Do you ever read a book and are so intensely involved with it that it feels like a whole year has gone by rather than just a few hours? That was my experience reading “H is for Hawk.” I only started it on Monday and have been totally engrossed reading it during every spare minute that I can find. I had started reading Maria Semple’s re-released novel “This One is Mine” and didn’t find it that engaging so I switched to this book. Since it’s all about falcons I wasn’t sure it was going to interest me. But almost immediately the author reveals it’s also about the death of her father and the grief of dealing with this fact. To tell the truth, Helen Macdonald’s writing is so graceful and clever (yet highly approachable) that I would be interested in any subject she writes about. There’s a tremendous immediacy and directness to it – probably because she often addresses the reader as “you.” In this memoir she makes meaningful connections between her experience trying to train a newly-acquired young goshawk, the process of grieving for her father and the fascinatingly sombre life and writings of T.H. White (famed author of “The Once and Future King”). They seem totally disparate subjects on the surface, but White also had a great affinity for hawks and wrote a book about his (bungled) experiences trying to train one. Macdonald writes about approximately a year of her life in relation to these three subjects and the result is something which is devastatingly powerful. She writes: “What happens to the mind after bereavement makes no sense until later.” In making a retrospective survey of this emotional time period she organizes her thoughts about her unique process for dealing with death and finds profound universal meaning.
After she receives the shocking news of her father’s death, Macdonald gradually turns inward and becomes something of a recluse. In reality, I doubt she was as introverted as she makes out in the book. Whenever she encounters people she may think vicious or antisocial thoughts, but then acts quite civil and nice to them. She decides to acquire a goshawk which she names Mabel. On first seeing the hawk emerge from the box she hilariously remarks: “She came out like a Victorian melodrama: a sort of madwoman in the attack.” Goshawks are notoriously more difficult to train than falcons – which are the only birds she’s trained before. You learn a lot about hawks in this memoir as Macdonald has an encyclopaedic knowledge of them and the noble bird is a surprisingly fascinating subject. She spends virtually all her time gradually gaining the bird’s trust and taking it for short journeys in the surrounding countryside to hunt game. Meanwhile she maintains only a minimum amount of social contact with friends and family. Her teaching job comes to an end and she puts off looking for more work or finding a new place to live. Bills pile up and she tries not to think about the speech she needs to write for her father’s funeral. She becomes entirely consumed with the present task of caring for her hawk: “I could no more imagine the future than a hawk could. I didn’t need a career. I didn’t want one.” This period of solitude leads to an intense passionate kinship with her hawk. She becomes accustomed to the smallest changes in Mabel’s movements and expressions which betray the hawk’s thought process. Touchingly, the pair even eventually play games together with scrunched up balls of paper. But it’s always a wild creature and accidents involving small injuries to Macdonald are frequent. The hawk is independently minded and, without the promise of immediate access to food, Macdonald is highly aware that her hawk could easily fly away and abandon her.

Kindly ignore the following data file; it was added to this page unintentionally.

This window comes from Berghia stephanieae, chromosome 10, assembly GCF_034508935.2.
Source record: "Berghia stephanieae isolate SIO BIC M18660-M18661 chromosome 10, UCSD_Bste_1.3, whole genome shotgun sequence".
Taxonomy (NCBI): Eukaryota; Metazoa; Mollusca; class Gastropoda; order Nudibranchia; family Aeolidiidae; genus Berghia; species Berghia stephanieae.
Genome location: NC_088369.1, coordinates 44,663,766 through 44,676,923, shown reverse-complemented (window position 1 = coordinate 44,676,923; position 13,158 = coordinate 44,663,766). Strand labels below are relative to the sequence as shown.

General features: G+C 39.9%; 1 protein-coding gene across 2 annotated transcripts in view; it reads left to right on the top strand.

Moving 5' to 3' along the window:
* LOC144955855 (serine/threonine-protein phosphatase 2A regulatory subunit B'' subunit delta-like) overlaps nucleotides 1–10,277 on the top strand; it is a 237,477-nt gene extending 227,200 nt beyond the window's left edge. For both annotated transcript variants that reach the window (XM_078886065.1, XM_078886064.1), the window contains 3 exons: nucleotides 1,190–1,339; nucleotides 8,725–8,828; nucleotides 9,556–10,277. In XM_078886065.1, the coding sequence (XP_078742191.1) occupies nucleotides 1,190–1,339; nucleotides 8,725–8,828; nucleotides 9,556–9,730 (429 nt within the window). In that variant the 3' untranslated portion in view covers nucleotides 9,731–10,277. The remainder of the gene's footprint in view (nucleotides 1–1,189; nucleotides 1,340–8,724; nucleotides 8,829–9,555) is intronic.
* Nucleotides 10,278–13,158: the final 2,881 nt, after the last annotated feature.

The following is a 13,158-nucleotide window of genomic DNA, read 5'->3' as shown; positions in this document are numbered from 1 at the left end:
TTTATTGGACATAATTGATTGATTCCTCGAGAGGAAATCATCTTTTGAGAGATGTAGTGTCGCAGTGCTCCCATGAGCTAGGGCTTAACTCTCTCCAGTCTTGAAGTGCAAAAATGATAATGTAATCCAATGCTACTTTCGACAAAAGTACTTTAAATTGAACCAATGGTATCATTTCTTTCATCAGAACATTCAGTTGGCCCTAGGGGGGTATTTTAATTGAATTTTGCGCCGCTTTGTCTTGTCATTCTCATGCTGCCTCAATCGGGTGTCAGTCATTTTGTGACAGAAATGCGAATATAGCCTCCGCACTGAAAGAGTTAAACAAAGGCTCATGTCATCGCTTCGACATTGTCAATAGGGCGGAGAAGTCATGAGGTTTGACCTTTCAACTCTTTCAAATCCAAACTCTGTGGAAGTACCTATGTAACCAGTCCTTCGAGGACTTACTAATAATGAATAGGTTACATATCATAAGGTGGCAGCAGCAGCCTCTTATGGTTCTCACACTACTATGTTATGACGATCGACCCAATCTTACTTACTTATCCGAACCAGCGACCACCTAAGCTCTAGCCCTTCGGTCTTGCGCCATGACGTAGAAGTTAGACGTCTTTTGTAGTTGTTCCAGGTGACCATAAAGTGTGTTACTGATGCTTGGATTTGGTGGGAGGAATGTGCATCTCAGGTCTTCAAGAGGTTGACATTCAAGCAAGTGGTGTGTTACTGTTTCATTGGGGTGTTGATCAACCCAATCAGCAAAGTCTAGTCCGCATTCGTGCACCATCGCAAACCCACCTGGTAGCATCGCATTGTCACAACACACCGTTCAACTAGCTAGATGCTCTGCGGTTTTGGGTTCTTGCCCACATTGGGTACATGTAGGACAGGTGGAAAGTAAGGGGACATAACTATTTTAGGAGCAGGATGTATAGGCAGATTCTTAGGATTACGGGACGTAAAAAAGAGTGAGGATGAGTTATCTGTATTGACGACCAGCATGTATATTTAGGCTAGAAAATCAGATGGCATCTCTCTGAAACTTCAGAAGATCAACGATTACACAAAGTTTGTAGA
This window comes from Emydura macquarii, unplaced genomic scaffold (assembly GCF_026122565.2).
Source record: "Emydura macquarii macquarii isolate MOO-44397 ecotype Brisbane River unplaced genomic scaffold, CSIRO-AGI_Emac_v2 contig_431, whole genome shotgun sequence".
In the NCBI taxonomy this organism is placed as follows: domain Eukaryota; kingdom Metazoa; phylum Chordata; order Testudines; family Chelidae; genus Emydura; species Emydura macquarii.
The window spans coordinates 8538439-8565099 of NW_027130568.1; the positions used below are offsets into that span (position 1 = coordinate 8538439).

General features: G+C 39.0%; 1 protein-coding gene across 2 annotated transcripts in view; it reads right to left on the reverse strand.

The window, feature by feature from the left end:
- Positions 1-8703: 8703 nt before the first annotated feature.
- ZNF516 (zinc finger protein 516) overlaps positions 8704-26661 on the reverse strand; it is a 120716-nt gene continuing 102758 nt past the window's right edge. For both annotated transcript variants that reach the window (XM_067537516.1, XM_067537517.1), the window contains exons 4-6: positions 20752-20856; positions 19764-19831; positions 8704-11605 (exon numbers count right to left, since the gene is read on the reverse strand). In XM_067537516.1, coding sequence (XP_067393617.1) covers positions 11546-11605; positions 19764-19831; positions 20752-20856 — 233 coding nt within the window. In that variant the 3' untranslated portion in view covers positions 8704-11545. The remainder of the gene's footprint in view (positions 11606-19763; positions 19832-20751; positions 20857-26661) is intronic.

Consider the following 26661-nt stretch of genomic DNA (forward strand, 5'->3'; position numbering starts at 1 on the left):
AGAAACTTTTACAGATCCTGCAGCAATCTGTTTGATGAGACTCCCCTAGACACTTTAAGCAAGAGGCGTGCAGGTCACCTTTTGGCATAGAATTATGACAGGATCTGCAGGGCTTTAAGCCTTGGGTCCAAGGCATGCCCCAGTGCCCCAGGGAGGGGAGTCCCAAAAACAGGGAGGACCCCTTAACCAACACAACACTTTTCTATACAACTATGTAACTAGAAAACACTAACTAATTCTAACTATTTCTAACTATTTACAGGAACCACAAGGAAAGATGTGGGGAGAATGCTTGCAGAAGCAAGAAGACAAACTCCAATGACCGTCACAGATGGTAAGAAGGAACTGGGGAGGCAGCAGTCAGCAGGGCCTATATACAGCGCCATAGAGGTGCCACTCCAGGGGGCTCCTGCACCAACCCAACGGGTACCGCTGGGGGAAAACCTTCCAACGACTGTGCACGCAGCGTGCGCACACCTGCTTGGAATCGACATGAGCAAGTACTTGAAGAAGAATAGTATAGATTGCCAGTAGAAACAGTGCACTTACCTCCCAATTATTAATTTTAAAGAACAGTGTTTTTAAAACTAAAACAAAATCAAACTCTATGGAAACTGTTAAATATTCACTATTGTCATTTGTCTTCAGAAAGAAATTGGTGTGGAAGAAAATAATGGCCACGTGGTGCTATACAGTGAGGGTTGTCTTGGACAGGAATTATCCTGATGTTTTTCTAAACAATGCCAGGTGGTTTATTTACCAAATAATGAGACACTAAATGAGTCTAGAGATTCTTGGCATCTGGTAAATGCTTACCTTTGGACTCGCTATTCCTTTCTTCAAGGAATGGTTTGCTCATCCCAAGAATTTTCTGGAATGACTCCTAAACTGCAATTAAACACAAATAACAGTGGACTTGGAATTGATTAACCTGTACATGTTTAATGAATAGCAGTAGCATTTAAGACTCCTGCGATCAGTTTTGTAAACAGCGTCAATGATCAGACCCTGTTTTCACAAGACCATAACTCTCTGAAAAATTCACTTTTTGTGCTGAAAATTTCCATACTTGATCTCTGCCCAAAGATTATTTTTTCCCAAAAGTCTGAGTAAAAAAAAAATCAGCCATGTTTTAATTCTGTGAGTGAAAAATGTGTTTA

After such an intense amount of time together there is a curious blending of identity which takes place. Macdonald becomes like the hawk as the qualities she admires in it are ones she desires to have herself. She notes that “By skilfully training a hunting animal, by closely associating with it, by identifying with it, you might be allowed to experience all your vital, sincere desires, even your most bloodthirsty ones, in total innocence. You could be true to yourself.” Although the experience of the hunt is a gruesome one, Macdonald finds a spiritual satisfaction in this act of nature. The complex emotions concerning the loss of her father which simmer just below the surface can be released through this savage process. She comes to understand that “Some deep part of me was trying to rebuild itself, and its model was right there on my fist.”
“H is for Hawk” is a highly unusual and meaningful book. It also happens to have an extremely beautiful cover. As a personal aside, I particularly appreciated a section towards the end where she travels to my home state of Maine for Christmas. Although this book is primarily about English country life, this section felt like a personal gift and a window to my childhood of snow covered fields, hunting and lobster boats.
We all experience profound loss at some time in our lives. This book certainly isn’t prescriptive about how you should overcome this, but it’s strangely comforting learning about Macdonald’s unique strategy for surviving losing her father. I’m not likely to ever become a falconer, but I can definitely relate to this beautiful statement which encapsulates so much about heartache and loss: “What you do to your heart. You stand apart from yourself, as if your soul could be a migrant beast too, standing some way away from the horror, and looking fixedly at the sky.”